Ben Zornes's Reviews > Paradise Lost

Paradise Lost by John Milton
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really liked it
bookshelves: classics

Glad to check this off of my "classics-I-probably-should-have–already-read" list. Milton's classic poem about the creation of the world, Satan's rebellion, Adam and Eve's fall, and the promise of the Messiah was just delightful.

The poem is wonderfully picturesque. While it is obviously based on biblical events, Milton's imagination doesn't run too wild, but rather fills the Genesis narrative in with details that seem profoundly likely. Those folks who say Protestants can't create great works of art must conveniently overlook Paradise Lost. One qualifier is that Milton was apparently heterodox on the Trinity, which is somewhat noticeable in this tome (i.e. very little of the Holy Ghost, and a subordinationist view of the Son, etc.). However, it was quite an enjoyable piece of literature, and it is clear why it is such an enduring work.

I especially enjoyed the description of Adam and Eve's marriage before the fall, and it would certainly put egalitarian panties in a bunch and probably perplex overbearing patriarchalists. Satan's deception of Eve is quite a marvelous and insightful portion as well. The final section is the archangel Michael revealing to Adam how history will play out, and shows him that the promised redeemer would be "slaine for bringing Life." That portion, while certainly imaginative and not authoritative, was just the bees knees. I've included a few selections from that section:
Of Abraham
Not wandring poor, but trusting all his wealth

With God, who call'd him, in a land unknown.

Of Egypt
Thus with ten wounds

This River-dragon tam'd at length submits

Of the Law
And therefore was Law given them to evince

Thir natural pravitie, by stirring up

Sin against Law to fight; that when they see

Law can discover sin, but not remove,

Save by those shadowie expiations weak,

The bloud of Bulls and Goats, they may conclude

Some bloud more precious must be paid for Man,

Just for unjust, that in such righteousness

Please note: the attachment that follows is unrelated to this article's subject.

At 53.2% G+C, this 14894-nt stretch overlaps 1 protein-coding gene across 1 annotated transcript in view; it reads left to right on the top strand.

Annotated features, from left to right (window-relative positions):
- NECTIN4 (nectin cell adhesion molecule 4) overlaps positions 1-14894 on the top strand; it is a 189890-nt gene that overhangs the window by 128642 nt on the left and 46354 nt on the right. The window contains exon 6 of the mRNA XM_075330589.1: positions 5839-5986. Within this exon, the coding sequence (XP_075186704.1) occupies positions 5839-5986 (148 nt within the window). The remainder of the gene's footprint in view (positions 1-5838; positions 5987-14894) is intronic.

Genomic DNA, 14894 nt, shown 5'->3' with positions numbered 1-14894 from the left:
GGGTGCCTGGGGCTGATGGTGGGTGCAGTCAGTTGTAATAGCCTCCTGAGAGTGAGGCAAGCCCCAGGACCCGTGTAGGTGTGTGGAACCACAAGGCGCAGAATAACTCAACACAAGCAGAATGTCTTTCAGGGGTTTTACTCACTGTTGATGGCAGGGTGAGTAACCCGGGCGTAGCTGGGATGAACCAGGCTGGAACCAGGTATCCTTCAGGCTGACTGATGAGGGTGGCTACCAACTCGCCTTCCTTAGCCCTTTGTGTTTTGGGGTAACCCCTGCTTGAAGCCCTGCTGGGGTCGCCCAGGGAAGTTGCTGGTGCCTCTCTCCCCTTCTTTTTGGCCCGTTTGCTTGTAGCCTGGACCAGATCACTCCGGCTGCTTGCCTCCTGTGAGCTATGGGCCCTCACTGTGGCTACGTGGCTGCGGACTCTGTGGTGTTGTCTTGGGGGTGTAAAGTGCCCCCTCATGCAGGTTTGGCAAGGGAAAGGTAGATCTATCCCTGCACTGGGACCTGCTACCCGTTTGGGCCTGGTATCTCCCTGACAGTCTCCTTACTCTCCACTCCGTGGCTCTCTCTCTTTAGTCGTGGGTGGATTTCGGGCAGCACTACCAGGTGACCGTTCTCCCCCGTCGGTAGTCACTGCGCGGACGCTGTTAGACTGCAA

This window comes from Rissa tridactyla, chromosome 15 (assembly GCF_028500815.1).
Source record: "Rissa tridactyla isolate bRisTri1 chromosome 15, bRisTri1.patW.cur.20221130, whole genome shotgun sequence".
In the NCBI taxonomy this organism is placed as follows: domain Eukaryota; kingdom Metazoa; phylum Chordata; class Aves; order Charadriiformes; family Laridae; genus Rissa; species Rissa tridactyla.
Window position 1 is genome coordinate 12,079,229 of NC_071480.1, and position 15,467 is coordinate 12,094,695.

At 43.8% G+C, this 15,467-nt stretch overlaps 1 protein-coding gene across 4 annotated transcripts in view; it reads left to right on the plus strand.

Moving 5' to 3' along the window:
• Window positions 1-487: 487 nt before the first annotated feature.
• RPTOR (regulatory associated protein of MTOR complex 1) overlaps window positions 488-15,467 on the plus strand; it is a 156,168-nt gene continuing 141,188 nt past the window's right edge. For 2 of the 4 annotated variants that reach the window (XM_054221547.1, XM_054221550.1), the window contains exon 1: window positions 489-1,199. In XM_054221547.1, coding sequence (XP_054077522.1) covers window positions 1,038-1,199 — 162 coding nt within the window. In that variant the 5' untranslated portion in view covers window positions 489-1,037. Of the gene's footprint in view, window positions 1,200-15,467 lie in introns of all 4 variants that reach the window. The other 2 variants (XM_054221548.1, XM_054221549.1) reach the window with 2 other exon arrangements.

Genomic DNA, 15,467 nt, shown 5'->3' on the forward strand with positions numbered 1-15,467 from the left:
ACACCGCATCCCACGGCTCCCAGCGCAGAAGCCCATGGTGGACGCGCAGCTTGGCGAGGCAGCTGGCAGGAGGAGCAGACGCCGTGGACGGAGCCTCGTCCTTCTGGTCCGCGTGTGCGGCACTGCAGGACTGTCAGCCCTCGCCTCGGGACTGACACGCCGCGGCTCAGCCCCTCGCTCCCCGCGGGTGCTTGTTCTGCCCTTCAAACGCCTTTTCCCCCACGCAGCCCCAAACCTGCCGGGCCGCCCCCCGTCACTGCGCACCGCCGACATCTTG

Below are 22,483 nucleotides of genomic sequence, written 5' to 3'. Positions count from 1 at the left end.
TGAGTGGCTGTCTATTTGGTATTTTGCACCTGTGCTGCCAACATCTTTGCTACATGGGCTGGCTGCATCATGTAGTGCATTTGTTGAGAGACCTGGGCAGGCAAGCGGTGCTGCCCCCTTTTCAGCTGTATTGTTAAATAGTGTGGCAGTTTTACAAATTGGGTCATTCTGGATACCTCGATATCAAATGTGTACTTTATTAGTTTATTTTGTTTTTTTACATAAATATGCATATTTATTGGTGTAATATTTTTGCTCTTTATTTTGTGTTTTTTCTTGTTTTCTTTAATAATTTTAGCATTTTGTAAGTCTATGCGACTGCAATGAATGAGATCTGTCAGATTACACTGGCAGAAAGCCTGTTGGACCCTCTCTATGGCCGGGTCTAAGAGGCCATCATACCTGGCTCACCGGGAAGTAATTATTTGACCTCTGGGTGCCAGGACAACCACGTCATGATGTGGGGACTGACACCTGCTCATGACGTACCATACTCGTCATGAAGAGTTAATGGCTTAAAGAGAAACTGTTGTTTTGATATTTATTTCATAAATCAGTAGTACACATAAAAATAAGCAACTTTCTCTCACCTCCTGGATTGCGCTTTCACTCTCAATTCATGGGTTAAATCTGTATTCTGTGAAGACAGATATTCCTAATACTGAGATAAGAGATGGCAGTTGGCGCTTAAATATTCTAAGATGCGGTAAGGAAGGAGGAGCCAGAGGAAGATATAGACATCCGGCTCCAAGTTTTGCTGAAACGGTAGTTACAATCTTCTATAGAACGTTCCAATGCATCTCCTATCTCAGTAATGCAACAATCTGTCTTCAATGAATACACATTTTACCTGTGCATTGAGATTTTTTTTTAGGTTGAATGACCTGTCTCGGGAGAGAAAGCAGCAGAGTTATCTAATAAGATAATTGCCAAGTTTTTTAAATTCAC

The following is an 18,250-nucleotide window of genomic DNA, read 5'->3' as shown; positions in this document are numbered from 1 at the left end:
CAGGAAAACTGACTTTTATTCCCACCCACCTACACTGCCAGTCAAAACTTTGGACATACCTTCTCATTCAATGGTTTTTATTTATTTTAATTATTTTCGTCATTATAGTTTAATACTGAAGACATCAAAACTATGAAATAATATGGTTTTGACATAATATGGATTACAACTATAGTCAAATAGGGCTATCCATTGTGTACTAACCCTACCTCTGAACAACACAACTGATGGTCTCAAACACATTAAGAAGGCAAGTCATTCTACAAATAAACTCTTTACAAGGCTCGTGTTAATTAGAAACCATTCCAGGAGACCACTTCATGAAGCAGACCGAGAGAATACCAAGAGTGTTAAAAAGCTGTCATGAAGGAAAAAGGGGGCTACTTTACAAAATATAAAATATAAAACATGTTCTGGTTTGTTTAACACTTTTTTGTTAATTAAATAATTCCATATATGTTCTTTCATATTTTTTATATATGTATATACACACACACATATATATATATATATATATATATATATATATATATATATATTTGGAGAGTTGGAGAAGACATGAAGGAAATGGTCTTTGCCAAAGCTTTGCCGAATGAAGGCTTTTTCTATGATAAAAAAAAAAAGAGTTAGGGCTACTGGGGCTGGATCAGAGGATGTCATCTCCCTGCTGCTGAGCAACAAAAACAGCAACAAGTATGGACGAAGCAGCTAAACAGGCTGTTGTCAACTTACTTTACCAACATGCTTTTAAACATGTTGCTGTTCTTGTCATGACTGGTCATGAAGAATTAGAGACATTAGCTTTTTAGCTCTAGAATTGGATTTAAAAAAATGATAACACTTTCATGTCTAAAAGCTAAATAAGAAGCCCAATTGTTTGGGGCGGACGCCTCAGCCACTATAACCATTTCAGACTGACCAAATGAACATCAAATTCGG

To them by Faith imputed, they may finde

Justification towards God, and peace

Of Conscience, which the Law by Ceremonies

Cannot appease, nor Man the moral part

Perform, and not performing cannot live.

Of the Covenant of Grace
From shadowie Types to Truth, from Flesh to Spirit,

From imposition of strict Laws, to free

Acceptance of large Grace, from servil fear

To filial, works of Law to works of Faith.

The Cross
But to the Cross he nailes thy Enemies,

The Law that is against thee, and the sins

Of all mankinde, with him there crucifi’d.

Of Death
Or theirs whom he redeems, a death like sleep,

A gentle wafting to immortal Life.

Adam’s Praise for Jesus
O goodness infinite, goodness immense!

That all this good of evil shall produce,

And evil turn to good; more wonderful

Then that which by creation first brought forth

Light out of darkness! full of doubt I stand,

Whether I should repent me now of sin

By mee done and occasiond, or rejoyce

Much more, that much more good thereof shall spring,

To God more glory, more good will to Men

From God, and over wrauth grace shall abound.
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Reading Progress

December 21, 2017 – Started Reading
December 21, 2017 – Shelved
February 12, 2018 – Shelved as: classics
February 12, 2018 – Finished Reading

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